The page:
Sophie's coronavirus vaccine story and experience
Learn more about intensive care nurse Sophie’s experiences of the pandemic and her hopes for the Covid-19 vaccines
Sophie, an intensive care nurse working in Manchester talks about recently receiving a coronavirus vaccination, how her job has changed through the pandemic and what her hopes are for the future.
How has your job changed during the pandemic?
Sophie’s job has changed quite a lot since March 2020. The personal protective equipment is probably the most obvious thing and her team is extremely busy.
“COVID has had a psychological impact on everyone, everyone worrying about getting it themselves and worrying about their families. It has just been relentless.
“The group I look after have been very poorly. And it's been very challenging, not having visitors come in to be with the patients. I am with the patients for a long time and they don’t always get better and family visits are restricted. That has been a real challenge”.
Sophie says, “You get quite emotional about it and just trying to have the stamina to keep going as we are all quite exhausted with it now.”
During the first wave Sophie describes how the general public sent messages of support, cards and food the hospital.
It was lovely to see the general public cheering us on. There’s not much of that happening now.
How has your life changed during the pandemic?
At home Sophie lives with her husband and toddler.
“It's been hard not being able to see her grandparents, you know, nowhere near as often as we did. I know it has been hard for everyone though.”
Sophie describes how it was hard when her little one got different bugs and Covid symptoms and without testing it meant she had to isolate for 14 days. Describing the impact it has had on staffing.
“I didn't really feel that comfortable being off. It made me feel a bit guilty. But at the same time, you know, it's the best thing for the country if you do get symptoms to isolate and stay at home.”
What was it like getting vaccinated?
As a frontline worker she was in a priority group for the vaccine. Sophie had the first dose of the Pfizer vaccination during a shift at work and describes her experience as positive. Everyone was friendly and looked after the welfare of the staff but also ensured they remained safe. There was lots of stewards and no confusion – everyone knew what they were doing.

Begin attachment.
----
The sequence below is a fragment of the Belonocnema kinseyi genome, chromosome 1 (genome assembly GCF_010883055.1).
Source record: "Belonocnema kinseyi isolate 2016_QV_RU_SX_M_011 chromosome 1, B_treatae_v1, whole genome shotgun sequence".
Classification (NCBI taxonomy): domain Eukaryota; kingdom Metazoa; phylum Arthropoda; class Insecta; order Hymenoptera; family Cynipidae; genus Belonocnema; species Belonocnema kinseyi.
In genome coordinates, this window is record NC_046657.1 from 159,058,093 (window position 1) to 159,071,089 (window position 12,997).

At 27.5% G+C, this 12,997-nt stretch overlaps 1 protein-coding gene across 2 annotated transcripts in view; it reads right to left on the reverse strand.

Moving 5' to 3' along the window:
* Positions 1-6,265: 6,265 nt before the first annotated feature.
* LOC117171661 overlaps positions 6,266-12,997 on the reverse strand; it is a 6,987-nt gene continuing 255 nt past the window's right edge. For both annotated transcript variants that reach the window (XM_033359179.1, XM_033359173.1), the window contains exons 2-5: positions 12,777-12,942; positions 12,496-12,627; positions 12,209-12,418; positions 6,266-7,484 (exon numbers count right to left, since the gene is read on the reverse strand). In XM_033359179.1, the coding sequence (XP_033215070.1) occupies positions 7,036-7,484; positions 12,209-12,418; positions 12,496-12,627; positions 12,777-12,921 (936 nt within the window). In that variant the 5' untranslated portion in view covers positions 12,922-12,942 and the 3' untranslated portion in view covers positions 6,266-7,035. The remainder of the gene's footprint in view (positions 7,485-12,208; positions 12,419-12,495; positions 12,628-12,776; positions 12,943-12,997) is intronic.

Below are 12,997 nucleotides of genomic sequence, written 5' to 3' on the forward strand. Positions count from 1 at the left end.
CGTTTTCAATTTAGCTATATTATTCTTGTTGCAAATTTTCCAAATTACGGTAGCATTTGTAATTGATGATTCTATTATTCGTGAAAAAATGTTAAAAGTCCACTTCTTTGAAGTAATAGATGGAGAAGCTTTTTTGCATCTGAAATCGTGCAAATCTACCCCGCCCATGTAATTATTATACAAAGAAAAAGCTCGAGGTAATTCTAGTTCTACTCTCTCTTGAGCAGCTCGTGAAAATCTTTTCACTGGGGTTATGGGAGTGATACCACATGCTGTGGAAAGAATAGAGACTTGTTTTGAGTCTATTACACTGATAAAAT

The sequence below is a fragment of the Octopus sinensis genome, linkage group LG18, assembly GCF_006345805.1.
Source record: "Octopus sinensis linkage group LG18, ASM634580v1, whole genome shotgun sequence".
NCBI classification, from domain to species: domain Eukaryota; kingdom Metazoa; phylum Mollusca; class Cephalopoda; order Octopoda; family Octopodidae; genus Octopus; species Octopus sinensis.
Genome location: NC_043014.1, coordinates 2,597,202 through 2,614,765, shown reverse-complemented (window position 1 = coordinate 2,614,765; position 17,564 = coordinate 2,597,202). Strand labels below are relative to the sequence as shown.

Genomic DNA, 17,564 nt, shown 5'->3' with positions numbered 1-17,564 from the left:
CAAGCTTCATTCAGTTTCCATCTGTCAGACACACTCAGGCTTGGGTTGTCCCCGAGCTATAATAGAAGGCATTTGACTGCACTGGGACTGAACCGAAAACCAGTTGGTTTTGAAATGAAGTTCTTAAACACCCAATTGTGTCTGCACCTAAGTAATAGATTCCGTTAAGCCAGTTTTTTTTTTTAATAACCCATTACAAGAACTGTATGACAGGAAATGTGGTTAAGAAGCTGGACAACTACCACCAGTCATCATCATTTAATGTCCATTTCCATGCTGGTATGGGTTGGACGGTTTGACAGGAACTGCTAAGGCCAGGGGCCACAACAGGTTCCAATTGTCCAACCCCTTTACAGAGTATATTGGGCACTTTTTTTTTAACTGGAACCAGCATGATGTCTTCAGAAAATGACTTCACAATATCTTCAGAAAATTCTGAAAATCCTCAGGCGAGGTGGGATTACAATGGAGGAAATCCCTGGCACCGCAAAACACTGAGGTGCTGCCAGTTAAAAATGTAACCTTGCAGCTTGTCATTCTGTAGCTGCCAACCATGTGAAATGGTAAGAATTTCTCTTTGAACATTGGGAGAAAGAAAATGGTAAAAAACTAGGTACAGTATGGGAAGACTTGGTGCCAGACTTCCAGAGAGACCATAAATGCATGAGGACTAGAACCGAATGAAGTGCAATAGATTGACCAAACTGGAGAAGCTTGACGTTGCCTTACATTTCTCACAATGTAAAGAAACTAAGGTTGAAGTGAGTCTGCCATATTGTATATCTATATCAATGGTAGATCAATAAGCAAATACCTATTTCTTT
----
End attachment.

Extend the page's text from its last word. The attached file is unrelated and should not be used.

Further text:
“My experience was really good. The atmosphere was very positive, quite jolly even. I think people were quite happy to be getting [it].”
It felt [like a] momentous occasion.
Sophie describes her hopes for the vaccines, “I directly care for Covid-19 patients. So, it's hopefully going to offer me more protection there and stops me spreading it to my family. I thought I couldn't justify not having it as I didn’t want to spread it to my family.”
“It's good that elderly people and vulnerable people are getting vaccinated. Hopefully, it’s going to really prevent more deaths.”
When asked what she would tell people worried about the vaccines she said, “I'd say have it when you are given the opportunity, especially if you're in a risk group, because we've already had enough unnecessary death so far. And we don't want anymore.”
She will receive her second and final dose of the vaccine soon. For more information about how the vaccines work to protect us visit our coronavirus vaccine FAQs.
What are your hopes for the future?
“I am hoping that people feel encouraged to have the vaccine and there will be fewer Covid-19 cases in ICU.”
She also added, “I hope the population continue to care about health care professionals. It is great to know that people are thinking and caring for you as we are all quite fatigued.”
As with the rest of the population Sophie is excited for spring and summer and to be able to go camping with her family again.
Review and reflect
- What motivated Sophie to get vaccinated?
- What challenges has Sophie had to manage over the last year?
- How did acts of kindness help her?
The views in this story are those of the interviewee. The British Red Cross recommends that you continue to practise social distancing after getting the coronavirus vaccine.
Managing worries and decision making
Worries are normal, but there are things we can do to manage them. Use the circles of control activity to think about how to manage worries and help ourselves take positive actions.